She stared, paused another beat, then shrugged. “It depends on what size unit you rent, and whether you want climate control. That’s more expensive, but it’s what I recommend for household furnishings. Smallest is a hundred square feet, then two hundred and three hundred. The price list is on the wall behind me.” She pointed backwards over her shoulder.
Diego avoided her gaze and looked at the choices. Air conditioning was a waste, but he’d pay the extra money to avoid suspicion, bring in some furniture during business hours, and what else? Acuitthe treasure to his house, then lug some of it to the storage unit in cardboard boxes, along with empty boxes? It would be so much easier to acuit straight to the unit – late at night, of course.
“I’ll take a two-hundred square foot unit, climate controlled,” he said, pulling out his checkbook and writing. “What about security at night – after hours? Anyone watching the place?”
Lori McKenna smiled. “This is a quiet town, and we’ve never had any trouble. There’s an alarm system for the fence and the gate. We have electronic motion detectors, plus these guys.” She whistled, and two of the largest German shepherds Diego had ever seen ambled in and stared at him. A low growl rumbled from the throat of one dog.
Diego took a jerky step backward, and the dogs took moved forward, claws clacking on the tile floor. Lori held up a hand. “It’s okay – just stop looking them in the eye.” Diego dropped his gaze and both dogs sat, panting. “They’re retired police dogs,” she explained. “They loaf around the office during the day, but their doggie door’s set to unlock at ten P.M., and they patrol the grounds after hours. The boss gets here at five-thirty each morning to bring them back inside.” She opened a file drawer and pulled out two dog treats, tossing them into two pairs of open jaws. “Don’t worry – just remember what I said about eye contact and they’ll get to know you.
“To enter the storage area, you’ll swipe your card and punch in a code. We have a choice of key or combination padlocks. What’ll it be?”
“Uhm, key, I guess.”
She handed him a plastic card, a slip of paper with his gate code, and a padlock with two keys. “Will this be enough to get me in right now?” Diego asked.
“Sure,” she answered, walking to the door and motioning for him to go out first. “I’ll leave you to it. My younger daughter’s daycare closes in a few minutes.” She shut the door and locked it from the outside. “See you around. In the meantime, I’ll consider your invitation.”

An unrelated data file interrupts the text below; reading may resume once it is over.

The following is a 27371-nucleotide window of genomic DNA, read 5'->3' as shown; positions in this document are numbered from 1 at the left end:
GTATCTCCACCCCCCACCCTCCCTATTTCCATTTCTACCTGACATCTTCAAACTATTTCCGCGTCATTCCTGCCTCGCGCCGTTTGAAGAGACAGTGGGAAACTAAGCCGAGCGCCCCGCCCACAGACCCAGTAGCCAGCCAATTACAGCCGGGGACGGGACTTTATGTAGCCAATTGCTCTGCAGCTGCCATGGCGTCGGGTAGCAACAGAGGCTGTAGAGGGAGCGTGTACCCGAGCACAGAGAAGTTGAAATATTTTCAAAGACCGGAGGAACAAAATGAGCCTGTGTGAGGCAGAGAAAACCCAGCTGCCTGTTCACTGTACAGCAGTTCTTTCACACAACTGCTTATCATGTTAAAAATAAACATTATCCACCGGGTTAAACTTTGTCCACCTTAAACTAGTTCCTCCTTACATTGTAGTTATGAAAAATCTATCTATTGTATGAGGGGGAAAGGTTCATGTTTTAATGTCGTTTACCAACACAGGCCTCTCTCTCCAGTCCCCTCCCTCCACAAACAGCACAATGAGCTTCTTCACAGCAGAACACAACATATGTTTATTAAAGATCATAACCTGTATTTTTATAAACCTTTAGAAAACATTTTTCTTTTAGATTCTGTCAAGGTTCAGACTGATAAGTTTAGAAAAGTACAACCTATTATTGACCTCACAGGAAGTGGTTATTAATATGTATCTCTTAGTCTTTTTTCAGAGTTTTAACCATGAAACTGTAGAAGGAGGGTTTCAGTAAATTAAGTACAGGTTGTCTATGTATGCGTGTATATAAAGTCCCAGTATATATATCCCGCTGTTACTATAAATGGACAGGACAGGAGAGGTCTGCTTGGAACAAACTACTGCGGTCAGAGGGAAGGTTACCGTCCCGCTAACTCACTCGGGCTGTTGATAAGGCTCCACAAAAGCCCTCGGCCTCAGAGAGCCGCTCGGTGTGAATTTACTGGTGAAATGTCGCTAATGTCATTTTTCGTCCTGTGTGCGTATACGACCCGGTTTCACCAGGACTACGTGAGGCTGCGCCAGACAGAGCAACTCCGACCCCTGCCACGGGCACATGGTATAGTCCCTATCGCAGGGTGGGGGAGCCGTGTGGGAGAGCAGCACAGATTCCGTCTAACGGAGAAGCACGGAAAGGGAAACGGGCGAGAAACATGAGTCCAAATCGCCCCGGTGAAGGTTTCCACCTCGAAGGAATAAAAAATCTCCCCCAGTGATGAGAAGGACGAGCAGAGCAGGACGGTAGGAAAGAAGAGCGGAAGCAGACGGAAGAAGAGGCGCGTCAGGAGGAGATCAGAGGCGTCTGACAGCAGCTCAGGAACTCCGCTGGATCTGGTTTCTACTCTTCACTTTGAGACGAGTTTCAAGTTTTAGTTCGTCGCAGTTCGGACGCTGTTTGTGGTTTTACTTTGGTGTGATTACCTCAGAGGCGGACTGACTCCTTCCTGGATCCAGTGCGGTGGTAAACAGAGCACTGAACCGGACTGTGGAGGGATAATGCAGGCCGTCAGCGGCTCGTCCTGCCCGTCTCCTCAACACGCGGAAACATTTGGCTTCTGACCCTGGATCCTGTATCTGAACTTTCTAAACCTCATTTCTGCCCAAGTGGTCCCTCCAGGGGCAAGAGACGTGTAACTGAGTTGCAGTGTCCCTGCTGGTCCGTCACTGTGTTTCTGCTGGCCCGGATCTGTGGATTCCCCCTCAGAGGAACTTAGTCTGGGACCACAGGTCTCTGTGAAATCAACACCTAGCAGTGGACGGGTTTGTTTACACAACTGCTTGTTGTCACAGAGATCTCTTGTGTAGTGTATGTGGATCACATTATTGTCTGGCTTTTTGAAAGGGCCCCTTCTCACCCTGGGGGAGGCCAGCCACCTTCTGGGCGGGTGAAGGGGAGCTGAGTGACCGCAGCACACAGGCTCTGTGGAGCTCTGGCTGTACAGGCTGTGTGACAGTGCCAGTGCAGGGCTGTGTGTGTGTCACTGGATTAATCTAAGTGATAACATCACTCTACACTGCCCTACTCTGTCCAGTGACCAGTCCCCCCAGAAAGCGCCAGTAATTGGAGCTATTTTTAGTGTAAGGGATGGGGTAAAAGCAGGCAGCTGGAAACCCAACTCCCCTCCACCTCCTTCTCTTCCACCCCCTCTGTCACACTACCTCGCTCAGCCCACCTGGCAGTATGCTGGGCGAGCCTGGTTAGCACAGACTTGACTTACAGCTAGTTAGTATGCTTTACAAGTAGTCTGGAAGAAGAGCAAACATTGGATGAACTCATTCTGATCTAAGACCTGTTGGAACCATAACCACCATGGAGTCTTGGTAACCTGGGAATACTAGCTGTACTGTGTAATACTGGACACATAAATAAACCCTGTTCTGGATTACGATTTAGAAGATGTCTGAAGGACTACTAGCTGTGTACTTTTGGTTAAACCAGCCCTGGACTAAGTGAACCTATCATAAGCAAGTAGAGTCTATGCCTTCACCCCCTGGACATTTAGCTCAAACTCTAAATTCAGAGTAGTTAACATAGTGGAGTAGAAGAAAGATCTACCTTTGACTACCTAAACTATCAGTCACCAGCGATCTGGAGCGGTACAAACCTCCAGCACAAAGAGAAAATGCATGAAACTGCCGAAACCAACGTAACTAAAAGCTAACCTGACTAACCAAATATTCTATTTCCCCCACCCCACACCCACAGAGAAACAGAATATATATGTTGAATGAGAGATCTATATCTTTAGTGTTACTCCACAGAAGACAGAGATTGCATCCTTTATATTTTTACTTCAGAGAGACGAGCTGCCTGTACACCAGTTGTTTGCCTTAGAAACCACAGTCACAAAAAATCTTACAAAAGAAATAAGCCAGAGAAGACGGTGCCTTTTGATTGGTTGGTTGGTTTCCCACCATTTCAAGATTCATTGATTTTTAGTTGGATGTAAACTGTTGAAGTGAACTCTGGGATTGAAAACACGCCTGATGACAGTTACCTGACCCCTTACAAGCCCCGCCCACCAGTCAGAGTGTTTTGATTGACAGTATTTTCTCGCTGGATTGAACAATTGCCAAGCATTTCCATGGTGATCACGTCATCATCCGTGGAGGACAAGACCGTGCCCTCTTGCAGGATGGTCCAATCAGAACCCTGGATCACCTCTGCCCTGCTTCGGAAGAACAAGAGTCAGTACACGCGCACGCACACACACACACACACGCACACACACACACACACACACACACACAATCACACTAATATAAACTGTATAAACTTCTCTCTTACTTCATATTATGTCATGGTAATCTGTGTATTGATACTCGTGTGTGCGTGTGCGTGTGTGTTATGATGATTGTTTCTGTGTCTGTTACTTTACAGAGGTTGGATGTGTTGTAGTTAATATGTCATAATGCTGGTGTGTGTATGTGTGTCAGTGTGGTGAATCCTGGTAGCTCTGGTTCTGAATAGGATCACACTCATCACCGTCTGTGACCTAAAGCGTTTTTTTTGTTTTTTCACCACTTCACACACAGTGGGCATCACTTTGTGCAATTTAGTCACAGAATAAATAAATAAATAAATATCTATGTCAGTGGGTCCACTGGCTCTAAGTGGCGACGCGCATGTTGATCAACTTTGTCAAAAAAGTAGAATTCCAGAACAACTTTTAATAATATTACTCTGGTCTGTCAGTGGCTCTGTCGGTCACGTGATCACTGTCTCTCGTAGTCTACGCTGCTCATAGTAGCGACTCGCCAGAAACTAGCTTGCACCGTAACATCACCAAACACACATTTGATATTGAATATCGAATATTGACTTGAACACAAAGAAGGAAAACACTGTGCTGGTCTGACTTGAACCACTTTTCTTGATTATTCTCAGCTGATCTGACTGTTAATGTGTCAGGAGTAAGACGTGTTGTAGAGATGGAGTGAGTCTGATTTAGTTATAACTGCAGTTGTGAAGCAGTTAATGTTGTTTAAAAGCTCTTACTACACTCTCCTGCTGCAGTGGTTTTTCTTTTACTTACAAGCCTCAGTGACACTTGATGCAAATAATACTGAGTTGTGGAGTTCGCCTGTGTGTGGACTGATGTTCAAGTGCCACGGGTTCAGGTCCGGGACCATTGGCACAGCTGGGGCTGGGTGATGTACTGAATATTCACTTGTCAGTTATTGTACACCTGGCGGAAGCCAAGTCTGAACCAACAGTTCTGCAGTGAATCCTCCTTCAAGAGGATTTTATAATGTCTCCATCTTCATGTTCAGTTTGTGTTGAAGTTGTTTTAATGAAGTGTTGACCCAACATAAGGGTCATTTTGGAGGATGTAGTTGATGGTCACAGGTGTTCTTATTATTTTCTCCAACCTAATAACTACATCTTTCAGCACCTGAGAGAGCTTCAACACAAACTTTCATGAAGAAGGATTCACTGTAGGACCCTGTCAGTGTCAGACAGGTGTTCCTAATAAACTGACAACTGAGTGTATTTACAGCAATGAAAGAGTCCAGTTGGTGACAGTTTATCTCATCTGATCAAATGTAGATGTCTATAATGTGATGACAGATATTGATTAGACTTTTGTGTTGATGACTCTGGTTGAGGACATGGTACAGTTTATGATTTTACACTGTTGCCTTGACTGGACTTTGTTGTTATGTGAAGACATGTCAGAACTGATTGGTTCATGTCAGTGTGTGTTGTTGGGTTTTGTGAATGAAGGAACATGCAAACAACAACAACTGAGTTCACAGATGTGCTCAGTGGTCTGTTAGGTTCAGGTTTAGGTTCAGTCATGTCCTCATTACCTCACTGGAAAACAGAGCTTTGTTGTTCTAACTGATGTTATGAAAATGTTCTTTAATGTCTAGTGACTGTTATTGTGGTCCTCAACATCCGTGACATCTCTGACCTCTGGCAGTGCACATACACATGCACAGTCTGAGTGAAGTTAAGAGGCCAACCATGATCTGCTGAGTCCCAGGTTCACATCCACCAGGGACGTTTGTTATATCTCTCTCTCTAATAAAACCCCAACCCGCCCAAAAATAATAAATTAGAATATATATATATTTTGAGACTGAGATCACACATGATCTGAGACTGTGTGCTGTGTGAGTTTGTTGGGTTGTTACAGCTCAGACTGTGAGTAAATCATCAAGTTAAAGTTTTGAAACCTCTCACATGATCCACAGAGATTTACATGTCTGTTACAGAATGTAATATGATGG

Diego gave a weak smile, wondering how to get out of making a date, but thinking how nice it might be if he couldn’t get out of it. He unlocked his car and got in, slamming the door. Who was he kidding? He was almost five hundred years old. Lori McKenna was a normal lady who didn’t deserve to get mixed up with an acuitor. No matter what he did, he’d never be normal. He had set his path in 1539, a few months after boarding the Princesa. That was when he’d first seen himself as he was. Someone who could do as he was told, but wouldn’t be told what to think.
He steered his car to the security gate and swiped the plastic card. It took less than two minutes to find his unit, park, and try out his key on the padlock, which opened with a quiet click. The space was about ten feet wide and twenty feet deep. Diego was six feet tall, and the ceiling height was easily twice that. More than enough room for all the storage cartons.
Just one thing left to do. He peeked outside and checked to be sure the padlock was still hanging open. He walked back to his car and stood beside it, fingering the acuita celt in his pants pocket and imagining the storage space. In the blink of an eye, daylight changed to the musty dark of the unit’s interior. Good. But the night of the digging would be stressful. Should he practice more, or would that make him overthink everything? Complex maneuvers, like sitting in the car and acuitingwithout accidentally bringing along the car, used to be second nature to him. What about now?
He checked his rear-view mirror to be sure the gate had closed. Later, he told himself that if he hadn’t been thinking of practicing with the celt, the memories of receiving it wouldn’t have flooded his mind. And he might have noticed the small gray car that pulled out and joined the traffic behind him.